7. In this response to explanation of ice melt events in the Antarctic Peninsula in terms of the Southern Annular Mode we argue that in a geologically active area of this nature with localized and random ice melt events, atmospheric explanations of ice melt can only be considered when geological explanations fail. In other words, for a SAM explanation of ice melt on the Antarctic Peninsula, it must first be shown that no geological explanation exists and that therefore an external cause of the ice melt event must be found. In general, such highly localized and random ice melt events do not have an atmospheric explanation particularly so in a known geologically active area known for geothermal ice melt events.


The Southern Annular Mode (or SAM) is a ring of climate variability that encircles the South Pole and extends out to 45 South Latitude. The SAM creates alternating windiness and storm activity in the middle latitudes and higher latitudes, over the southern oceans and Antarctic sea ice zone (50–70˚S). In its positive phase, the SAM is associated with relatively light winds and more settled weather over the mid latitudes, together with enhanced westerly winds over the southern oceans. In the negative phase, the westerlies increase in the mid latitudes, with more unsettled weather, while windiness and storm activity ease over the southern oceans” (David Thompson)
  1. Baldwin, Mark “Annular modes in global daily surface pressure” Geophysical Research Letters 28.21 (2001): 4115-4118Annular modes are patterns characterized by synchronous fluctuations in surface pressure of one sign over the polar caps and the opposite sign at lower latitudes. The Southern Annular Mode (SAM) and Northern Annular Mode (NAM, also called the Arctic Oscillation) patterns are the leading empirical orthogonal functions (EOFs) of slowly‐varying, hemispheric, cold‐season, sea‐level pressure anomalies (deviations from climatology). Daily indices of the SAM and NAM are a measure of the similarity between surface pressure anomaly patterns and the annular modes. Here it is shown that the first two EOF time series of daily, global, year‐round, zonally‐averaged surface pressure are nearly identical to the SAM and NAM indices. Together they account for more than 57% of the daily variance of zonally‐averaged surface pressure. The SAM and NAM patterns extend through the tropics, well into the opposite hemispheres. Fluctuations of the SAM and NAM indices are accompanied by inter-hemispheric transfer of mass.
  2. Kwok, Ron, and Josefino C. Comiso. “Spatial patterns of variability in Antarctic surface temperature: Connections to the Southern Hemisphere Annular Mode and the Southern Oscillation.” Geophysical Research Letters 29.14 (2002): 50-1.  The 17‐year (1982–1998) trend in surface temperature shows a general cooling over the Antarctic continent, warming of the sea ice zone, with moderate changes over the oceans. Warming of the peripheral seas is associated with negative trends in the regional sea ice extent. Effects of the Southern Hemisphere Annular Mode (SAM) and the extrapolar Southern Oscillation (SO) on surface temperature are quantified through regression analysis. Positive polarities of the SAM are associated with cold anomalies over most of Antarctica, with the most notable exception of the Antarctic Peninsula. Positive temperature anomalies and ice edge retreat in the Pacific sector are associated with El‐Niño episodes. Over the past two decades, the drift towards high polarity in the SAM and negative polarity in the SO indices couple to produce a spatial pattern with warmer temperatures in the Antarctic Peninsula and peripheral seas, and cooler temperatures over much of East Antarctica. [FULL-TEXT]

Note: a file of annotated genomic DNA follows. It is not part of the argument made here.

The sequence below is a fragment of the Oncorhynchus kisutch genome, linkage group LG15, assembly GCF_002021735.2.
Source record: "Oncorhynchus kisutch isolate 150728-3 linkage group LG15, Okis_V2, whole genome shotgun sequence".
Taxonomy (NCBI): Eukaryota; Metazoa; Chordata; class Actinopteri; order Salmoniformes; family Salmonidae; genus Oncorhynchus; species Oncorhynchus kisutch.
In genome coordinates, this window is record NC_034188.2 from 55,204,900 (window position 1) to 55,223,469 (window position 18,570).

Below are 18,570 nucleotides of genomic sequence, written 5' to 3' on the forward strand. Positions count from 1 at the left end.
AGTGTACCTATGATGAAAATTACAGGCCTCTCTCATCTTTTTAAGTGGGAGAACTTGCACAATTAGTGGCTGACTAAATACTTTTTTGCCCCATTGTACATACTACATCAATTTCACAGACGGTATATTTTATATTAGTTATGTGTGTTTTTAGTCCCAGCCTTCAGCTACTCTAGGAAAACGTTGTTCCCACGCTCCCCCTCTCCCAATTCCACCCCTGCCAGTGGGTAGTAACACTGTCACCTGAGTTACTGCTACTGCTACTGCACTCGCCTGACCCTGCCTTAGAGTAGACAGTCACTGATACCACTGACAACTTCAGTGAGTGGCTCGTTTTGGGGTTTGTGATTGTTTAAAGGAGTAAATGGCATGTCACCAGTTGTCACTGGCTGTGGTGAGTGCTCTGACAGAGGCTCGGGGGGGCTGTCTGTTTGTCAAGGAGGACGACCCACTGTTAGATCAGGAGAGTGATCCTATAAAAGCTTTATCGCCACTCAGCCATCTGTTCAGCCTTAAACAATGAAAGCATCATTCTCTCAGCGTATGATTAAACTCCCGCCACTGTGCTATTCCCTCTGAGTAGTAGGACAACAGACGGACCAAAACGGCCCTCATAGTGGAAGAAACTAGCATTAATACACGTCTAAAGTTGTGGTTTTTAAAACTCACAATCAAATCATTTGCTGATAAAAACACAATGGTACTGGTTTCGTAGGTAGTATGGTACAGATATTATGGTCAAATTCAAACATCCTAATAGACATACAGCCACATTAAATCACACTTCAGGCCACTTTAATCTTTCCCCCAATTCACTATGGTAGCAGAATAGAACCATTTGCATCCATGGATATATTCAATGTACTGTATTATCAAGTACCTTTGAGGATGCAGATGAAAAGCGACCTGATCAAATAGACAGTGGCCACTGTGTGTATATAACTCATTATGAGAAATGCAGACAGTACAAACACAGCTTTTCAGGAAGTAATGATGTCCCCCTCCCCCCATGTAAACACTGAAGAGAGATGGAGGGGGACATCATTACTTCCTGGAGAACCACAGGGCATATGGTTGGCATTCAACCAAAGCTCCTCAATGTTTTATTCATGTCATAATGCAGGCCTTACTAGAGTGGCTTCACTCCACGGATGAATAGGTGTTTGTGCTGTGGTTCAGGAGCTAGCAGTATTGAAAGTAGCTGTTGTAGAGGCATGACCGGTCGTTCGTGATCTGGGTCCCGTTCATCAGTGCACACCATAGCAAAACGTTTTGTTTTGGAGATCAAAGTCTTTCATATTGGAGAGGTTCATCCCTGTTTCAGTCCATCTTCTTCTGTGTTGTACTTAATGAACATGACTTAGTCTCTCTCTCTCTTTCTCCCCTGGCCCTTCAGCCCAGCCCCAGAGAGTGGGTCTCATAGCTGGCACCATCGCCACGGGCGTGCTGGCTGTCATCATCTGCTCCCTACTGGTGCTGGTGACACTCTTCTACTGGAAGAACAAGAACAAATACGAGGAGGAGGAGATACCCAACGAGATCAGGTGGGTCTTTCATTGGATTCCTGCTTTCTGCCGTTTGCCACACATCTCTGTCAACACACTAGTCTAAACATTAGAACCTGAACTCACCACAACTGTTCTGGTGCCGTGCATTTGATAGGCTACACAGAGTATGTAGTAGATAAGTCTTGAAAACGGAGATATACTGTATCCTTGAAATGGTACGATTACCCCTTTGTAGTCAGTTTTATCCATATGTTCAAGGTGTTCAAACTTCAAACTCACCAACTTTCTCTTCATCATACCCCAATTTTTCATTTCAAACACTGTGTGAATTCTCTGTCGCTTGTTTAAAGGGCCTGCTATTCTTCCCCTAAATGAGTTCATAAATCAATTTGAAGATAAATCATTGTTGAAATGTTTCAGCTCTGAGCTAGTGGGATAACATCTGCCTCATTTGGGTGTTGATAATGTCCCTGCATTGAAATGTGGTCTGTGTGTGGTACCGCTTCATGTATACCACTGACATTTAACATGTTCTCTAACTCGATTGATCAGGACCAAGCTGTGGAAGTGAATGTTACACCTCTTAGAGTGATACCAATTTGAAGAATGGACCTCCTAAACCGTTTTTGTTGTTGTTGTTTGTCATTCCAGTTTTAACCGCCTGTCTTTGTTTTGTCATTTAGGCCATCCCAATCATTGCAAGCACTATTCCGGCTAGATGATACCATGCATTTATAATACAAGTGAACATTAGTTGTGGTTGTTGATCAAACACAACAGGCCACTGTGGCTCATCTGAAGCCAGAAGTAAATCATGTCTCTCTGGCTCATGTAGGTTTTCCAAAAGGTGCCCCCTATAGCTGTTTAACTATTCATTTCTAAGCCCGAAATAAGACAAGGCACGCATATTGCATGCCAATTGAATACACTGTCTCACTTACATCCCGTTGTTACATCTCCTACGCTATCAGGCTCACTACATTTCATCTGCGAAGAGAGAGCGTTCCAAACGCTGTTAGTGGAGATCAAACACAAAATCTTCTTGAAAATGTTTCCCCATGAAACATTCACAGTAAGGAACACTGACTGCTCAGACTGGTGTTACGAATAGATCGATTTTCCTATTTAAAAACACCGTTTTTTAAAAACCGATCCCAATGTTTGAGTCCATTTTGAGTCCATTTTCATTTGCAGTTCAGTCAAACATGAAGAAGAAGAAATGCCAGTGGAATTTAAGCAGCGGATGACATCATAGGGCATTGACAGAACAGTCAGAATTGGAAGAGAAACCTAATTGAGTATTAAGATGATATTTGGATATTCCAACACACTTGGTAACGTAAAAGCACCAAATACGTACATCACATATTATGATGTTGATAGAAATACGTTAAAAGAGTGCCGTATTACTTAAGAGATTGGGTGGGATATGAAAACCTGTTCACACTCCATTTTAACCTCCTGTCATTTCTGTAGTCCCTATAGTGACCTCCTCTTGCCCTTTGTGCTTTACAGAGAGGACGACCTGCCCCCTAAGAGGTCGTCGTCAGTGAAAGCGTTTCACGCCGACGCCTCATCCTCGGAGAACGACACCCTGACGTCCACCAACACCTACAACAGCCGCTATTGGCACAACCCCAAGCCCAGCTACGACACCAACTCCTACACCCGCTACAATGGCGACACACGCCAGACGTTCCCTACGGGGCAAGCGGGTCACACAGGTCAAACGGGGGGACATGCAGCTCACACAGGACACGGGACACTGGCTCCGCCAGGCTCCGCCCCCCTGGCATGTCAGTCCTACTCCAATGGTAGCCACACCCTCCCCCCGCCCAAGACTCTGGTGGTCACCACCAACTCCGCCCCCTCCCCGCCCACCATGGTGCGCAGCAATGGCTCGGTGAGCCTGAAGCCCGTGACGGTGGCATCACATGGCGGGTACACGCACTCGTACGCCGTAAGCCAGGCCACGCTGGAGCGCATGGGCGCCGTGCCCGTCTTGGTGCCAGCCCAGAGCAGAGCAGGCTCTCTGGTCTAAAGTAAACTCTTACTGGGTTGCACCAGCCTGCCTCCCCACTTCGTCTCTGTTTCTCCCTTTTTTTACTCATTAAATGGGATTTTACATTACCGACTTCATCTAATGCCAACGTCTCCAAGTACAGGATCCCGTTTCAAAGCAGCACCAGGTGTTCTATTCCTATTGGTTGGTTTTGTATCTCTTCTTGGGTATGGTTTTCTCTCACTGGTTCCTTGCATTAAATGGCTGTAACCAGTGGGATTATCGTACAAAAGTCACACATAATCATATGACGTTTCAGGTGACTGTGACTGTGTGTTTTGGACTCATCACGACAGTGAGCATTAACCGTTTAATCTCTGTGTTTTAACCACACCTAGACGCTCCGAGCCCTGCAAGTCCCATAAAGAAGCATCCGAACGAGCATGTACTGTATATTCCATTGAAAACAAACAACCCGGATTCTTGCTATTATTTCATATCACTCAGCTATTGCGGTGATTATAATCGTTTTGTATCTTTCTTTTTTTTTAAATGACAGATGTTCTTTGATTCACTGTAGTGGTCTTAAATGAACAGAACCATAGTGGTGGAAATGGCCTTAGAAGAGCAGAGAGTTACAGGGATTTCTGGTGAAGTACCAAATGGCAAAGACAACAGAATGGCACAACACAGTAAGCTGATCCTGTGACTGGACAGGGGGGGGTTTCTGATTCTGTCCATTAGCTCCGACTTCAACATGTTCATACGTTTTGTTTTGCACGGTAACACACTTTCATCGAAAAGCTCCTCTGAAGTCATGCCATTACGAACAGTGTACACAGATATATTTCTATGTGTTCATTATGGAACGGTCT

3. Marshall, Gareth J. “Trends in the Southern Annular Mode from observations and reanalyses.” Journal of Climate 16.24 (2003): 4134-4143. Several papers have described a significant trend toward the positive phase of the Southern Hemisphere annular mode (SAM) in recent decades. The SAM is the dominant mode of atmospheric variability in the Southern Hemisphere (SH) so such a change implies a major shift in the broadscale climate of this hemisphere. However, the majority of these studies have used NCEP–NCAR reanalysis (NNR) data  (2003), which are known to have spurious negative trends in SH high-latitude pressure. Thus, given that the SAM describes the relative atmospheric anomalies at mid- and high southern latitudes, these errors in the NNR data have the potential to invalidate the published findings on changes in the SAM. Therefore, it is important that a “true” benchmark of trends in the SAM is available against which future climate scenarios as revealed through climate models can be examined. In this paper this issue is addressed by employing an empirical definition of the SAM so that station data can be utilized to evaluate true temporal changes: six stations are used to calculate a proxy zonal mean sea level pressure (MSLP) at both 40° and 65°S during 1958–2000. The observed increase in the difference in zonal MSLP between 40°S (increasing) and 65°S (decreasing) is shown to be statistically significant, with the trend being most pronounced since the mid-1970s. However, it is demonstrated that calculated trends in the MSLP difference between 40° and 65°S and the SAM itself are exaggerated by a factor of 3 and 2, respectively, in the NNR. The SH high-latitude errors in the early part of this reanalysis are greatest in winter as are subsequent improvements. As a result, the NNR shows the greatest seasonal trend in the SAM to be in the austral winter, in marked contrast to observational data, which reveal the largest real increase to be in summer. Equivalent data from two ECMWF reanalyses, including part of the new ERA-40 reanalysis, are also examined. It is demonstrated that ERA-40 provides an improved representation of SH high-latitude atmospheric circulation variability that can be used with high confidence at least as far back as 1973—and is therefore ideal for examining the recent trend in the SAM—and with more confidence than the NNR right back to 1958.